This book has the potential to save all of us a lot of money. Professor Berg critically examines the by now well-known economic thesis that investment in education shows a rate of return that compares favorably with other forms of capital investment. While this is true as a statistical generalisation, what Professor Berg argues is whether it should be true. The fact that most employers have been talked into rewarding more education with higher salaries does not necessarily mean that education should be so rewarded.
In fact it is by now very well-known that education does little to provide many of its recipients with any skills, abilities or knowledge that are at all likely to be of any use in employment. Most employers accept that a graduate will be almost totally useless to them until the job itself has taught him what he needs to know. Why then do they pay more for useless qualifications? The honest answer of course is that they are buying what they see as prestige. The reason that they generally gave to Professor Berg, however, seems to have been that they regarded the education system as something of an obstacle course and the man who had survived it had shown that he had "stick-to-it-iveness" and this was the quality really sought in a good employee. Berg punctures this assertion by a whole series of studies making up the body of his book which show that in fact the employees who are actually seen as most productive and who are in fact promoted on merit generally turn out to be not the better educated ones but rather in some cases the less educated ones. Education is as often a negative predictor of a man's worth to his employer as it is a positive one. This was shown to be true for technical staff, unskilled staff and white-collar staff. It was even true of professionals. Education was quite evidently not worth the extra money it cost.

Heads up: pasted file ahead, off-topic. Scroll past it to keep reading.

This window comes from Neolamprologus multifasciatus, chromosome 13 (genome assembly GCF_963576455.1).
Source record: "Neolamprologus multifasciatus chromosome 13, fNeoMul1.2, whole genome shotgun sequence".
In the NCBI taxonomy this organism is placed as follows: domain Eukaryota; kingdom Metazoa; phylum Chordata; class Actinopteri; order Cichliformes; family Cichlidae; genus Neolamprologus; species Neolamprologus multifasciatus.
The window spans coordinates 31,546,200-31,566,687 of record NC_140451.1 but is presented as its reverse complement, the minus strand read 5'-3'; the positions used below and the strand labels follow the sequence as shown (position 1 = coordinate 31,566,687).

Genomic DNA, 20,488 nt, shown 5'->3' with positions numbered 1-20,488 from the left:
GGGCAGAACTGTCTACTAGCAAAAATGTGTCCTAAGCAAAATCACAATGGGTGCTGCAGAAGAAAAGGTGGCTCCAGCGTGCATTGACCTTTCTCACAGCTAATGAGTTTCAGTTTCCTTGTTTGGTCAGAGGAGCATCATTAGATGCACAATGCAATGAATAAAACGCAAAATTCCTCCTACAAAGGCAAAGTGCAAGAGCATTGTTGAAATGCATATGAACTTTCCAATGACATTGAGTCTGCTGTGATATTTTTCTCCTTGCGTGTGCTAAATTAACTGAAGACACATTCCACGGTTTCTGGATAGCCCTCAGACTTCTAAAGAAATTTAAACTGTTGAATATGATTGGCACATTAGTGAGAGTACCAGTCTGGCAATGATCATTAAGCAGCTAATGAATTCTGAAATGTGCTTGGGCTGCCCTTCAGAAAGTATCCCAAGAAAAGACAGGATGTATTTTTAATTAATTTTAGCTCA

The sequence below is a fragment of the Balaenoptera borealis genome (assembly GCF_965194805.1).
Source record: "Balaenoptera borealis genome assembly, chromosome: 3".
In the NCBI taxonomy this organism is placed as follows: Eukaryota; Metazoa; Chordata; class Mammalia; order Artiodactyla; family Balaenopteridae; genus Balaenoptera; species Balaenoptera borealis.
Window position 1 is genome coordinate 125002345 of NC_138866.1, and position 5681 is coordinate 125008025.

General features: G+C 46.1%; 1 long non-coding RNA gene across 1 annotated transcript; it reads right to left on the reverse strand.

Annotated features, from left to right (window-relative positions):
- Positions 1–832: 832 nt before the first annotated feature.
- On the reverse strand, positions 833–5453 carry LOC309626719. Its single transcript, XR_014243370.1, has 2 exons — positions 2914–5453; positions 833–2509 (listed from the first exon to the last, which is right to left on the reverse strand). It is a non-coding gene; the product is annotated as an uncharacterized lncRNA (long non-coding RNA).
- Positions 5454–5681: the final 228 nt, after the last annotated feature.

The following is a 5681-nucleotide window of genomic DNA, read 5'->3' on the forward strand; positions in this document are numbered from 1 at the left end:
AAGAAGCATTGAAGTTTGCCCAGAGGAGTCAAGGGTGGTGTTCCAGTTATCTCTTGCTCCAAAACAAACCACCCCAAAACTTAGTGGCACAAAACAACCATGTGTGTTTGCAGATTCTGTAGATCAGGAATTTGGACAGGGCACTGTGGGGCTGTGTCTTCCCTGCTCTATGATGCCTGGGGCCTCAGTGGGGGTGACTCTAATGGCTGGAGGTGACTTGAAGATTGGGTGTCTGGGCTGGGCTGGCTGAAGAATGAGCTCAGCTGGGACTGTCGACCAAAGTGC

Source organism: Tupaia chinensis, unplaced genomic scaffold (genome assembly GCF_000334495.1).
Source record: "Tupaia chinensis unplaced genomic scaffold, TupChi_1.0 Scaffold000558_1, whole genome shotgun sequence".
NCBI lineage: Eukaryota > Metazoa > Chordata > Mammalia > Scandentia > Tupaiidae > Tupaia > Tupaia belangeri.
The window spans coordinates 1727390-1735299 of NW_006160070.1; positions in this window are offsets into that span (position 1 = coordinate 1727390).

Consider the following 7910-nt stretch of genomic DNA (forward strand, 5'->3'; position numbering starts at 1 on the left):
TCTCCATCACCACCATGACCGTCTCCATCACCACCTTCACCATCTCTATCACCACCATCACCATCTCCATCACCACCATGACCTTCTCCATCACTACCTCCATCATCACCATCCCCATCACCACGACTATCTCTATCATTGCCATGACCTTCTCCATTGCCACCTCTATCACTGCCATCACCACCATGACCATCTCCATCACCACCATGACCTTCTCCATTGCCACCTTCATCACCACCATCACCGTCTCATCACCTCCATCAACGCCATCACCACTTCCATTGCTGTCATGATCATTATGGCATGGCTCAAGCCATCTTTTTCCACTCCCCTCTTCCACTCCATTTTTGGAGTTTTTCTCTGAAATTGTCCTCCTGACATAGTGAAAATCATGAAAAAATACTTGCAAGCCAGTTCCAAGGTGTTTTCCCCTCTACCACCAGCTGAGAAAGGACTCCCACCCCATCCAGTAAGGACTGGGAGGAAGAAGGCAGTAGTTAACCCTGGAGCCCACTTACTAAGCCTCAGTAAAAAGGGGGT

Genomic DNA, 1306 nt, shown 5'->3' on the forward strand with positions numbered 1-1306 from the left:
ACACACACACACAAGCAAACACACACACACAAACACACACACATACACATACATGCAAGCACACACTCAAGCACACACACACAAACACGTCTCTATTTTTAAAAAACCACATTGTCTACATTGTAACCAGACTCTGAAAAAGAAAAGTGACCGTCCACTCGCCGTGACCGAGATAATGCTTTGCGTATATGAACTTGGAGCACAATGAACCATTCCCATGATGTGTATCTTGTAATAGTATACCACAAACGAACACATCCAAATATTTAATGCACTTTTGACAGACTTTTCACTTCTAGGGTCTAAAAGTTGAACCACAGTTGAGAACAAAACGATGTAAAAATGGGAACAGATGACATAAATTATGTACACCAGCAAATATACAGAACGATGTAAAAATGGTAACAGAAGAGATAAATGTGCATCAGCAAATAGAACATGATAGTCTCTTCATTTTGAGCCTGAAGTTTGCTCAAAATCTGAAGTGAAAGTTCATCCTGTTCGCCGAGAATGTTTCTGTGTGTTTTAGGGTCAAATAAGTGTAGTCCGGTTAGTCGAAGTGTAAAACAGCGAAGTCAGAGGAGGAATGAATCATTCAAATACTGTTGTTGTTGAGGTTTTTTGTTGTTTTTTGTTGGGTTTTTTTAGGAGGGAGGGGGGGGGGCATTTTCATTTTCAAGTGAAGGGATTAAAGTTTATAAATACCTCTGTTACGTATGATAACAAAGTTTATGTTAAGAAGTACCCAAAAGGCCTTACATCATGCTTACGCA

All this evidently means that society could get on quite as well with much less education than it presently pays for. This is one issue that Berg, however, steers clear of. He is addressing himself more to employers than he is to politicians. To all taxpayers, however, the political issue is important. In N.S.W., roughly 60 per cent of the State budget goes on education. This is a huge slug that we can only tolerate if it is very well justified. So expensive in fact is education that Berg's book has the potential to be a political bombshell. It is this that apparently causes Berg to play down the social policy implications of his findings. Instead he takes refuge in some well-known platitudes about the "underprivileged" and how education expenditures should be re-directed to them away from their presently largely middle class recipients. He says little about the general failure to show results of such projects in the past (e.g. the ambitious American "Headstart" program for slum children).
Along the way Berg even points out that the original calculations of the extent to which an individual's investment in education pays off in the form of higher salaries do tend to play down some of the "opportunity costs" that such investment entails. All calculations include the income that is forgone by a person who studies when he could be working but some fail to put a reasonable interest rate on what that extra income, if saved, would have earned. In fact, Berg quotes one economist's figures to show that if a quite modest interest rate of 8 per cent is used, the economic advantage of higher education to the recipient vanishes almost entirely. Quite clearly, if students had to pay the costs of education themselves instead of raiding the taxpayer for its costs, only a fraction of them would still undertake it. It is about time that the taxpayer realised that he is often going without so that the useless sacred cow of education can be fed. Some education is necessary but on Berg's findings much of it is not. We must soon have to face up to the task of sorting the wheat from the chaff.